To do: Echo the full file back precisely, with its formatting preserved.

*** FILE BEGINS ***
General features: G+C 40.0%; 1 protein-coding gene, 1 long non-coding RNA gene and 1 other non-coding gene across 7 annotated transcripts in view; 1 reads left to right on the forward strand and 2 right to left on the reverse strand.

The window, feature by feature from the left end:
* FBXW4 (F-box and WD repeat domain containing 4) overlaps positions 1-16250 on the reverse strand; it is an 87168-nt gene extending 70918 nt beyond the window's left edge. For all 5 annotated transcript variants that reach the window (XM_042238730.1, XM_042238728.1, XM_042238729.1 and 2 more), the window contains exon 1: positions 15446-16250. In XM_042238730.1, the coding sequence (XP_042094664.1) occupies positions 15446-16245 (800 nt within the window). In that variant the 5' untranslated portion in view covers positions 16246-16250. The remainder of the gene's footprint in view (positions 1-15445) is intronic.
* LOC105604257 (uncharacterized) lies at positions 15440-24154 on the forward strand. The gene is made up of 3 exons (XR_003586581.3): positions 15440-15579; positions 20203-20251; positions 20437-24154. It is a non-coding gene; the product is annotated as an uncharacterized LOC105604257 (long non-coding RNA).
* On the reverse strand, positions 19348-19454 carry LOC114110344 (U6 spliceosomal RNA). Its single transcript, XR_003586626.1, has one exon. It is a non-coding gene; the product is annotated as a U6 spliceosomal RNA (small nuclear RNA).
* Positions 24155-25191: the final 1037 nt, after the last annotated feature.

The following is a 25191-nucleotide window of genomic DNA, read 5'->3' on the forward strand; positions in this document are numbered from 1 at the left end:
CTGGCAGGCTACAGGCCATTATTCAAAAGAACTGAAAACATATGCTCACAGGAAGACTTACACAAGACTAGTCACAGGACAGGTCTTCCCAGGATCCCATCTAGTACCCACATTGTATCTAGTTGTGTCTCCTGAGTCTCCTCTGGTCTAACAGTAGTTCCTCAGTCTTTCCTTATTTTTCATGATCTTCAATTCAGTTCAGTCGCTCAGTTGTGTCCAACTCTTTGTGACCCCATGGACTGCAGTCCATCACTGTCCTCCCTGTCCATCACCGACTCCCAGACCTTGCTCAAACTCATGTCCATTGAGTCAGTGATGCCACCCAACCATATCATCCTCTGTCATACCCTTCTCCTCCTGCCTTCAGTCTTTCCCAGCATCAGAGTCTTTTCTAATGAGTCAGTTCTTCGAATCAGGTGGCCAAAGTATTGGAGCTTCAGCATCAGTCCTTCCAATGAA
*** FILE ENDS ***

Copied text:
General features: G+C 40.0%; 1 protein-coding gene, 1 long non-coding RNA gene and 1 other non-coding gene across 7 annotated transcripts in view; 1 reads left to right on the forward strand and 2 right to left on the reverse strand.

The window, feature by feature from the left end:
* FBXW4 (F-box and WD repeat domain containing 4) overlaps positions 1-16250 on the reverse strand; it is an 87168-nt gene extending 70918 nt beyond the window's left edge. For all 5 annotated transcript variants that reach the window (XM_042238730.1, XM_042238728.1, XM_042238729.1 and 2 more), the window contains exon 1: positions 15446-16250. In XM_042238730.1, the coding sequence (XP_042094664.1) occupies positions 15446-16245 (800 nt within the window). In that variant the 5' untranslated portion in view covers positions 16246-16250. The remainder of the gene's footprint in view (positions 1-15445) is intronic.
* LOC105604257 (uncharacterized) lies at positions 15440-24154 on the forward strand. The gene is made up of 3 exons (XR_003586581.3): positions 15440-15579; positions 20203-20251; positions 20437-24154. It is a non-coding gene; the product is annotated as an uncharacterized LOC105604257 (long non-coding RNA).
* On the reverse strand, positions 19348-19454 carry LOC114110344 (U6 spliceosomal RNA). Its single transcript, XR_003586626.1, has one exon. It is a non-coding gene; the product is annotated as a U6 spliceosomal RNA (small nuclear RNA).
* Positions 24155-25191: the final 1037 nt, after the last annotated feature.

The following is a 25191-nucleotide window of genomic DNA, read 5'->3' on the forward strand; positions in this document are numbered from 1 at the left end:
CTGGCAGGCTACAGGCCATTATTCAAAAGAACTGAAAACATATGCTCACAGGAAGACTTACACAAGACTAGTCACAGGACAGGTCTTCCCAGGATCCCATCTAGTACCCACATTGTATCTAGTTGTGTCTCCTGAGTCTCCTCTGGTCTAACAGTAGTTCCTCAGTCTTTCCTTATTTTTCATGATCTTCAATTCAGTTCAGTCGCTCAGTTGTGTCCAACTCTTTGTGACCCCATGGACTGCAGTCCATCACTGTCCTCCCTGTCCATCACCGACTCCCAGACCTTGCTCAAACTCATGTCCATTGAGTCAGTGATGCCACCCAACCATATCATCCTCTGTCATACCCTTCTCCTCCTGCCTTCAGTCTTTCCCAGCATCAGAGTCTTTTCTAATGAGTCAGTTCTTCGAATCAGGTGGCCAAAGTATTGGAGCTTCAGCATCAGTCCTTCCAATGAA